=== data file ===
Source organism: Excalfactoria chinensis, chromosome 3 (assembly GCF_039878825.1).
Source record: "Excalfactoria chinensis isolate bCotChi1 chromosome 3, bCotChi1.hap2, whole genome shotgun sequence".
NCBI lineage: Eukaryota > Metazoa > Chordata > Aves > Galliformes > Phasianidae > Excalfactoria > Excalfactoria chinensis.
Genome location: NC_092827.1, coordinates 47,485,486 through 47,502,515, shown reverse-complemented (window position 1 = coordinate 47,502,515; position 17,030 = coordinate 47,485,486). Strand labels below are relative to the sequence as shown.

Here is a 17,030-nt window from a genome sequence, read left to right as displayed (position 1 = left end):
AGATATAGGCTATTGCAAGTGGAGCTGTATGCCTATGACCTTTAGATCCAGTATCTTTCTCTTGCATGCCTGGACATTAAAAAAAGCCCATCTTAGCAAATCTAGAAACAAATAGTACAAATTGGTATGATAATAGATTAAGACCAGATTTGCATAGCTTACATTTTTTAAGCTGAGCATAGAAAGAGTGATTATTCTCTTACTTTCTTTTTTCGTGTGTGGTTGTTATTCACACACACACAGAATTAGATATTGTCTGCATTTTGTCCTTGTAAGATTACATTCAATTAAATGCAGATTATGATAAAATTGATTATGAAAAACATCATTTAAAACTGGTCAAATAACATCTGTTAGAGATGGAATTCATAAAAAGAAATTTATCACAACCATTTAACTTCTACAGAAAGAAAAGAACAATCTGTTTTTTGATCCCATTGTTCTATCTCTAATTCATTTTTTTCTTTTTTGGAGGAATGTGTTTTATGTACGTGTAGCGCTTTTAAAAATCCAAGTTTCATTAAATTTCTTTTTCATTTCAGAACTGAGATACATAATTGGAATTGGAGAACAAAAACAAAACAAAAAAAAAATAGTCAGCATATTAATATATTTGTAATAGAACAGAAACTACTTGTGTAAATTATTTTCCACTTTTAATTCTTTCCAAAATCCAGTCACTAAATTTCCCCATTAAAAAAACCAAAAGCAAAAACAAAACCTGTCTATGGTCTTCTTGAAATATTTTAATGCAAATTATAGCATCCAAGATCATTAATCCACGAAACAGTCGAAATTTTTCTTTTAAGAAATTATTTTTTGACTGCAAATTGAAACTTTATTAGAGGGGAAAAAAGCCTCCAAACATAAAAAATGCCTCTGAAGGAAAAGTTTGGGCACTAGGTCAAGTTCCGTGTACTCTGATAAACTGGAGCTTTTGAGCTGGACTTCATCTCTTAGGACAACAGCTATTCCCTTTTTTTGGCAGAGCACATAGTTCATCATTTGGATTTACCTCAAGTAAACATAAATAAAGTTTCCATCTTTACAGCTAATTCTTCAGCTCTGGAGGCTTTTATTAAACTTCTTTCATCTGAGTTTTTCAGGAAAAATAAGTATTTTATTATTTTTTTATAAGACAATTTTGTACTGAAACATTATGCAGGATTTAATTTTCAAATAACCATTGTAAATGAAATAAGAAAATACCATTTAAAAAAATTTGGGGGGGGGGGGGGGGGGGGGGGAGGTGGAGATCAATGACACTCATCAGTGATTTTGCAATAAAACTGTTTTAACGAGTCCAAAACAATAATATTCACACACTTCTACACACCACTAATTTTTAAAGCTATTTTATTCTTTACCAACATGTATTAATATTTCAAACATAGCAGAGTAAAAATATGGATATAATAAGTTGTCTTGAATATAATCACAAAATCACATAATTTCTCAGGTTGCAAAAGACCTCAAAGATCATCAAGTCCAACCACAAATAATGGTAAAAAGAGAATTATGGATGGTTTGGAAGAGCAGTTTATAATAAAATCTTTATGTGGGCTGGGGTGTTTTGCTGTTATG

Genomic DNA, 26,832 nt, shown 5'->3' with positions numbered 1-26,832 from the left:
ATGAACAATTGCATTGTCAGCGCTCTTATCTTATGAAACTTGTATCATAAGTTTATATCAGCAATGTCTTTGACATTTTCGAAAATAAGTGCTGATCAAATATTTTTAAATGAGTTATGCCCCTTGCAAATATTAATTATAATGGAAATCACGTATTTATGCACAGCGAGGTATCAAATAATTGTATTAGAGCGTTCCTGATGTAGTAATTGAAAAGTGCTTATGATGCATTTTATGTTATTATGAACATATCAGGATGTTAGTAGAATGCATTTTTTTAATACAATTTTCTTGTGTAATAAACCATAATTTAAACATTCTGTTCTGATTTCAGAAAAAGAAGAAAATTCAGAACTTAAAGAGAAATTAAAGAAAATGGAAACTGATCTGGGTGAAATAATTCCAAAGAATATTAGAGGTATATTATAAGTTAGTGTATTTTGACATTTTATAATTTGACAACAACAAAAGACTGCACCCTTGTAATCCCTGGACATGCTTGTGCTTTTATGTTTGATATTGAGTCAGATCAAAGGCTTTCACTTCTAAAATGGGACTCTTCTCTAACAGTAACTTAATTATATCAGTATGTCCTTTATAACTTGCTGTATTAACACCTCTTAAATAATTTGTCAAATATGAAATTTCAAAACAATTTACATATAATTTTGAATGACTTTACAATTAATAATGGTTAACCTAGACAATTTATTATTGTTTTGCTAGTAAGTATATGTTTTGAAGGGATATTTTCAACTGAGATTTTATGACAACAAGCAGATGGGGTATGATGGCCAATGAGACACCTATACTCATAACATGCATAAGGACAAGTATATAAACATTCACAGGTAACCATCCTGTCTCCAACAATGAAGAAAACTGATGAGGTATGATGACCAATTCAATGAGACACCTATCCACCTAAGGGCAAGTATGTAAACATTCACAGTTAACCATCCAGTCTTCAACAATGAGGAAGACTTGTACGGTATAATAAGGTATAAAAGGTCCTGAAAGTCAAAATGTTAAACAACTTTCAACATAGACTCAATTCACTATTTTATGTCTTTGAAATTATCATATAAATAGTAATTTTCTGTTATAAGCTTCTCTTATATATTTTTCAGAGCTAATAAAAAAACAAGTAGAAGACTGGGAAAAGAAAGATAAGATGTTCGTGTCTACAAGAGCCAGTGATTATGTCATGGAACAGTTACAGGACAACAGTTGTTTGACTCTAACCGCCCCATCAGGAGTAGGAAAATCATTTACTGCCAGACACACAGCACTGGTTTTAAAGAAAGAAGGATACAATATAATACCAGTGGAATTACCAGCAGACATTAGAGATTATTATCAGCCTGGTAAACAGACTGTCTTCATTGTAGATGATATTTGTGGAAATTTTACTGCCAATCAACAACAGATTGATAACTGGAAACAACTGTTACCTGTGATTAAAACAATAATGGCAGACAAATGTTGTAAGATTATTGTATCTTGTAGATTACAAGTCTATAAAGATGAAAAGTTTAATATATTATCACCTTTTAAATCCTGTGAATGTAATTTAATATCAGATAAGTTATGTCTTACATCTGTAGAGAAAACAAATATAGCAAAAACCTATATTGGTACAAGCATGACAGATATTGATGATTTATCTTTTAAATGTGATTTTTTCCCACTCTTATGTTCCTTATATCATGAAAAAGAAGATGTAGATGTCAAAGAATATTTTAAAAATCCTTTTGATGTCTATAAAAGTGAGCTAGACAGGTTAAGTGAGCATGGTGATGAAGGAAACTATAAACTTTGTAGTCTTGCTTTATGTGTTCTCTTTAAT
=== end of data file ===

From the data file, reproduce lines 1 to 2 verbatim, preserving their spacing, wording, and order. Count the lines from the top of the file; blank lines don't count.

Source organism: Excalfactoria chinensis, chromosome 3 (assembly GCF_039878825.1).
Source record: "Excalfactoria chinensis isolate bCotChi1 chromosome 3, bCotChi1.hap2, whole genome shotgun sequence".